Young men wearing masks lurk in the darkened alcoves of the old market in Bahrain's capital. "To victory," they whisper as they hand out pamphlets calling for greater rebellion after two years of nonstop unrest in the Gulf kingdom.
In another part of the city, leaders of established Shiite opposition groups study their next moves. One option is to open talks with the Sunni monarchy as a possible soft landing from the Arab Spring's longest-running uprising against a sitting power.
The two faces of Bahrain's tumult have never been clearer as the struggles in the strategic island — home to the U.S. Navy's 5th Fleet— mark their second year next week.
The old guard Shiite political factions appear worn down by the ceaseless tensions and seem increasingly open to some kind of face-saving compromise with Bahrain's Sunni leadership. Such negotiations are endorsed by Washington and other Western allies of Bahrain's ruling dynasty.
On Monday, Bahrain's justice minister, Khaled bin Ali Al Khalifa, said preliminary political talks are scheduled to begin Feb. 10 — just days before the second anniversary of the crisis. The official Bahrain News Agency called it an important step toward "national consensus."
But the clashes and bloodshed also have elevated another voice from Bahrain's streets: A shadowy network of youth groups and hard-line Shiites — knitted together by social media — that have coalesced around an angry axis. Calls to bring down the monarchy are now staples in the near daily skirmishes with security forces.
"No to dialogue! No to surrender!" several hundred protesters chanted during a recent confrontation between demonstrators with firebombs and riot police responding with tear gas and stun grenades.
It might seem like a worrisome groundswell for Bahrain's Sunni rulers, who have managed to keep a close grip on power for decades under what critics call a two-tier system. The majority Shiites, about 70 percent of the population, claim they are relegated to the lower rungs with limited say in the country's affairs.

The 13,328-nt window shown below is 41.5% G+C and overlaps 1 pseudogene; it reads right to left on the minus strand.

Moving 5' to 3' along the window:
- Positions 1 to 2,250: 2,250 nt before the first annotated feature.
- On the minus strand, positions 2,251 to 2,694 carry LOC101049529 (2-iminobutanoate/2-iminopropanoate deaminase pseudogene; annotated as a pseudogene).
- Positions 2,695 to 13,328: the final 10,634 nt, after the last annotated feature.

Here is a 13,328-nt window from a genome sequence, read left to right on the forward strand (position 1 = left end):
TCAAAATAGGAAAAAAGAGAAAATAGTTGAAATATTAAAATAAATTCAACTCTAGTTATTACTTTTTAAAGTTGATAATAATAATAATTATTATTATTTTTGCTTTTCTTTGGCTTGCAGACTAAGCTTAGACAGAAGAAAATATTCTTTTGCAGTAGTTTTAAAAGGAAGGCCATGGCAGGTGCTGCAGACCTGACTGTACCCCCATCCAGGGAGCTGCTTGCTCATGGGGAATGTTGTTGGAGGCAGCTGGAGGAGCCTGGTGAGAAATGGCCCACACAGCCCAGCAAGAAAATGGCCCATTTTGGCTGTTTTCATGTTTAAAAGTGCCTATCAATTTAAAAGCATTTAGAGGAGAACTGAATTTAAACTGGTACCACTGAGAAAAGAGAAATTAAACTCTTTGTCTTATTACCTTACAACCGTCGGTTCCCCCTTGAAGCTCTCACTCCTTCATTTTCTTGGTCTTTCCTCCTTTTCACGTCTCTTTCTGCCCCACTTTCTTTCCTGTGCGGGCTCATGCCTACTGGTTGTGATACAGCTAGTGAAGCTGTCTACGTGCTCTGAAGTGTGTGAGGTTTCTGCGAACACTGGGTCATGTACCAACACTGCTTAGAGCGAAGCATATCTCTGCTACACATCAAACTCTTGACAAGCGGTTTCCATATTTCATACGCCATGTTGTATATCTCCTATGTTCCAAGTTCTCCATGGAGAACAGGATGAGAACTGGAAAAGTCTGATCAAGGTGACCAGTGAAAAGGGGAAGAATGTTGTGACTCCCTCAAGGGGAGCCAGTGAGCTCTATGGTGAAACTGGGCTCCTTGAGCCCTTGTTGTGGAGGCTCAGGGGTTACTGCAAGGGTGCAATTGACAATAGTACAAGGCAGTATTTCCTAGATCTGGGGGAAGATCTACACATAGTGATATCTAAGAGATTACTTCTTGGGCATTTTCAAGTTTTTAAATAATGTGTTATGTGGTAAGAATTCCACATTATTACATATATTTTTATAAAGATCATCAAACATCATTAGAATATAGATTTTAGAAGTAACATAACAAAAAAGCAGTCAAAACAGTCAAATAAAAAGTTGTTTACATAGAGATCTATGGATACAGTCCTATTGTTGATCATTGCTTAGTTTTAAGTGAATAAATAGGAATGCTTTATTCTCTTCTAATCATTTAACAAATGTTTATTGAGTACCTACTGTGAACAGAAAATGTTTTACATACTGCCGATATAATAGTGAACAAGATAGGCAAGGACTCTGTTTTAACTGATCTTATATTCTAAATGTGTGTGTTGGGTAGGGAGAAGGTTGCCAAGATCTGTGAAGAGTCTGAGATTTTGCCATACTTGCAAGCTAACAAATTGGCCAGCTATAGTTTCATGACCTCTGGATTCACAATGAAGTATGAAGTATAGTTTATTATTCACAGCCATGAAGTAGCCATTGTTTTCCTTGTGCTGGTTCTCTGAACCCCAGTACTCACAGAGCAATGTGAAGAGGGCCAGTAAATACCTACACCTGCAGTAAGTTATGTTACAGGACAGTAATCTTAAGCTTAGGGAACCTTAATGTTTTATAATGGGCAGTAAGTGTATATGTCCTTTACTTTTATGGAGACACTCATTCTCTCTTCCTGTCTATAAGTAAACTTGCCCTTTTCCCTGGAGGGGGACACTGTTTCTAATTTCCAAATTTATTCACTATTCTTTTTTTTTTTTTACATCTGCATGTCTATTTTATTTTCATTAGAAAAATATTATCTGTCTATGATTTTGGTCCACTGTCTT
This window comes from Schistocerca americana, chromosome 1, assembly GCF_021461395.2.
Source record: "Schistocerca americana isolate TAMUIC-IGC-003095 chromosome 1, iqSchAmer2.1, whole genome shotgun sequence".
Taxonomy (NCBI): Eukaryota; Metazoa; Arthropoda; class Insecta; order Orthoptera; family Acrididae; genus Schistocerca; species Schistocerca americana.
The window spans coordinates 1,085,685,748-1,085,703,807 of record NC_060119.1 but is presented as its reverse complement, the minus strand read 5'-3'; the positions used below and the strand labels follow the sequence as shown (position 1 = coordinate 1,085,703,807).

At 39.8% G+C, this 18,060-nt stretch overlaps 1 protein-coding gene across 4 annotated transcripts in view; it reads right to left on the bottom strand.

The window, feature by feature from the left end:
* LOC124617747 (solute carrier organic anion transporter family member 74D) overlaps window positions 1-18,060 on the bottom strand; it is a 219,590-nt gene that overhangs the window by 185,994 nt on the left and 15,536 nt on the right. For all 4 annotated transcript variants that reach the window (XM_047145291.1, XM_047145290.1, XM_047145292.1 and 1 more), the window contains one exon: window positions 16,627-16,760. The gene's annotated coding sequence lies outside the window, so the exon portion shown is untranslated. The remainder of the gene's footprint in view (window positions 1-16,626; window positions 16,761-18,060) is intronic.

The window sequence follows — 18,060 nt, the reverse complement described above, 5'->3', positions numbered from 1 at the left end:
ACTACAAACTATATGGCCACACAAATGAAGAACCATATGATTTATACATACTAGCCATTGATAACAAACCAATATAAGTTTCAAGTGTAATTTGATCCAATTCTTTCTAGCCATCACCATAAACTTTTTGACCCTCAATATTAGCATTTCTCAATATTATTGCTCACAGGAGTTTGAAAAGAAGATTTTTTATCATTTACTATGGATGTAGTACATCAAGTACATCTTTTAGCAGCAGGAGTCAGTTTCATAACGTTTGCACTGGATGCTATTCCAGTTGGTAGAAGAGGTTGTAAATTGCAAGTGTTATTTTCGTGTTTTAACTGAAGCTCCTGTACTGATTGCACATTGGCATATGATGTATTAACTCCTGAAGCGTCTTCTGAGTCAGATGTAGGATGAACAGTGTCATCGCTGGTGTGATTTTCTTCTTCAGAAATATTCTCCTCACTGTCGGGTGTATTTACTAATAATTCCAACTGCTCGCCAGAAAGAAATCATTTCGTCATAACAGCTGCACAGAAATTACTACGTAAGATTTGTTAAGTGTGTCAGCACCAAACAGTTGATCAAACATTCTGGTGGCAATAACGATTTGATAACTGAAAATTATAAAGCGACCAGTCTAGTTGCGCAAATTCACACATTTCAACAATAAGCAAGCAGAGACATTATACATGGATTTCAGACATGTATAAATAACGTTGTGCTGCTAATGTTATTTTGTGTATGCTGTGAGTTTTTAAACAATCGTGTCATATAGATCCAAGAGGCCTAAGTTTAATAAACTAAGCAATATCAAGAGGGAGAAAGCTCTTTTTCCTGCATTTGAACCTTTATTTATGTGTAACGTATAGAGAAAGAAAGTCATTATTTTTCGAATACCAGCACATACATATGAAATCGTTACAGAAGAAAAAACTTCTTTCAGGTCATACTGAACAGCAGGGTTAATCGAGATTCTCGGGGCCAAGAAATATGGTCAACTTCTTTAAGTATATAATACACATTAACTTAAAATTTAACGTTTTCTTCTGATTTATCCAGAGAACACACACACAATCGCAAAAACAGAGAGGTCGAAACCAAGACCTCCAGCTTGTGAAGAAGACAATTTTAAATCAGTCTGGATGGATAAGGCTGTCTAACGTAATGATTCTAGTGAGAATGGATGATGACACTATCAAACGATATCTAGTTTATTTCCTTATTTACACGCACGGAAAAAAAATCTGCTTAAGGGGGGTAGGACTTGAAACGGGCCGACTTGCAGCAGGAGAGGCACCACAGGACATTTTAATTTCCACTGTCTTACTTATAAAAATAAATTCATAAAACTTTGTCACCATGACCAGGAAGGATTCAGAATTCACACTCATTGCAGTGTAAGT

Bahrain's uprising seeks to tilt the scales toward the Shiites. But divides within the Shiite population — whether to battle harder or open talks — could end up giving Bahrain's rulers more breathing space. If the main Shiite factions can be brought into negotiations, the opposition left on the streets would continue as an annoyance to the monarchy but less of a potential threat to their power.
"The confrontational elements in Bahrain — those who have effectively rejected dialogue as pointless — are certainty taking more charge of the tone on the streets," said Toby Jones, an expert on Bahraini affairs at Rutgers University. "It invites a type of comparison to the 50s and 60s civil rights movement when activists had to be provocative enough to provoke police backlash and brutality and the cycle goes on."
It's not hard to lose track of little Bahrain on the greater Arab Spring stage.
Bahrain's two-year death toll of more than 55 was exceeded in a single day in Syria. There is no clear center of gravity in Bahrain's uprising like Egypt's Tahrir Square. Bahrain's protest hub of Pearl Square was cleared by police raids in the early weeks of the unrest and now is ringed round-the-clock by security forces, razor wire and concrete barricades.
But the tensions on the tiny island — whose native population of more than 550,000 is equivalent to a Cairo neighborhood — resonates in many important directions.
The survival of Bahrain's monarchy is a priority of the highest order for the fraternity of other Gulf Arab leaders, who have so far ridden out the Arab Spring and have united to stamp out potential threats. Among the crackdowns: Arrests in Kuwait and Qatar for alleged online dissent and charges against 94 suspected coup plotters in the United Arab Emirates with claimed links to Islamist groups such as the Muslim Brotherhood.